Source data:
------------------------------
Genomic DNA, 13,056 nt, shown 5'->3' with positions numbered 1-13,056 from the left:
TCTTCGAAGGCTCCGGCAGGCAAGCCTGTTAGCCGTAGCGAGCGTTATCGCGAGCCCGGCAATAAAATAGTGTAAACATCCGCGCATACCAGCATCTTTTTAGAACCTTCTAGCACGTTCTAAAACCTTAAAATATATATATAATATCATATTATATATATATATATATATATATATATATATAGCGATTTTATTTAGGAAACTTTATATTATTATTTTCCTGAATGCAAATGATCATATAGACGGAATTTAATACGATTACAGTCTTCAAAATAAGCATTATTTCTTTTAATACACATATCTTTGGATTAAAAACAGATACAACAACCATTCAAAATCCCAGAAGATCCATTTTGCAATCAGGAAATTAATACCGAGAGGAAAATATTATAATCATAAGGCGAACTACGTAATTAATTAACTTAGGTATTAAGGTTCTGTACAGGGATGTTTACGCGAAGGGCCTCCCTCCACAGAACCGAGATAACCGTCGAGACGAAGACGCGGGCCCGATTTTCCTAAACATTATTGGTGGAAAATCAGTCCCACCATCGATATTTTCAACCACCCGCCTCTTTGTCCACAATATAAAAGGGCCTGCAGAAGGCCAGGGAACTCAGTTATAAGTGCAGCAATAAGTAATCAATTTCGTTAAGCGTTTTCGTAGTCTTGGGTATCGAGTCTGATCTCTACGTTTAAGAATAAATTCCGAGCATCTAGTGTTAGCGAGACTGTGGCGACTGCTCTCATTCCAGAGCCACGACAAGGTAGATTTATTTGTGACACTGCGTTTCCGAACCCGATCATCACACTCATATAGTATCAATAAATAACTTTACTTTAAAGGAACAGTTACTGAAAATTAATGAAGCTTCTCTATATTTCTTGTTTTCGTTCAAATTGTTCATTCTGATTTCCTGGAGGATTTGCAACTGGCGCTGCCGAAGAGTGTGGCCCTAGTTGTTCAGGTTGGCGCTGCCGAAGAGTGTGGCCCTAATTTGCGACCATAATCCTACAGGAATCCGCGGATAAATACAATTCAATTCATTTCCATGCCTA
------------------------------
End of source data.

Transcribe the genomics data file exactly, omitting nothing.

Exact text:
Genomic DNA, 13,056 nt, shown 5'->3' with positions numbered 1-13,056 from the left:
TCTTCGAAGGCTCCGGCAGGCAAGCCTGTTAGCCGTAGCGAGCGTTATCGCGAGCCCGGCAATAAAATAGTGTAAACATCCGCGCATACCAGCATCTTTTTAGAACCTTCTAGCACGTTCTAAAACCTTAAAATATATATATAATATCATATTATATATATATATATATATATATATATATATAGCGATTTTATTTAGGAAACTTTATATTATTATTTTCCTGAATGCAAATGATCATATAGACGGAATTTAATACGATTACAGTCTTCAAAATAAGCATTATTTCTTTTAATACACATATCTTTGGATTAAAAACAGATACAACAACCATTCAAAATCCCAGAAGATCCATTTTGCAATCAGGAAATTAATACCGAGAGGAAAATATTATAATCATAAGGCGAACTACGTAATTAATTAACTTAGGTATTAAGGTTCTGTACAGGGATGTTTACGCGAAGGGCCTCCCTCCACAGAACCGAGATAACCGTCGAGACGAAGACGCGGGCCCGATTTTCCTAAACATTATTGGTGGAAAATCAGTCCCACCATCGATATTTTCAACCACCCGCCTCTTTGTCCACAATATAAAAGGGCCTGCAGAAGGCCAGGGAACTCAGTTATAAGTGCAGCAATAAGTAATCAATTTCGTTAAGCGTTTTCGTAGTCTTGGGTATCGAGTCTGATCTCTACGTTTAAGAATAAATTCCGAGCATCTAGTGTTAGCGAGACTGTGGCGACTGCTCTCATTCCAGAGCCACGACAAGGTAGATTTATTTGTGACACTGCGTTTCCGAACCCGATCATCACACTCATATAGTATCAATAAATAACTTTACTTTAAAGGAACAGTTACTGAAAATTAATGAAGCTTCTCTATATTTCTTGTTTTCGTTCAAATTGTTCATTCTGATTTCCTGGAGGATTTGCAACTGGCGCTGCCGAAGAGTGTGGCCCTAGTTGTTCAGGTTGGCGCTGCCGAAGAGTGTGGCCCTAATTTGCGACCATAATCCTACAGGAATCCGCGGATAAATACAATTCAATTCATTTCCATGCCTA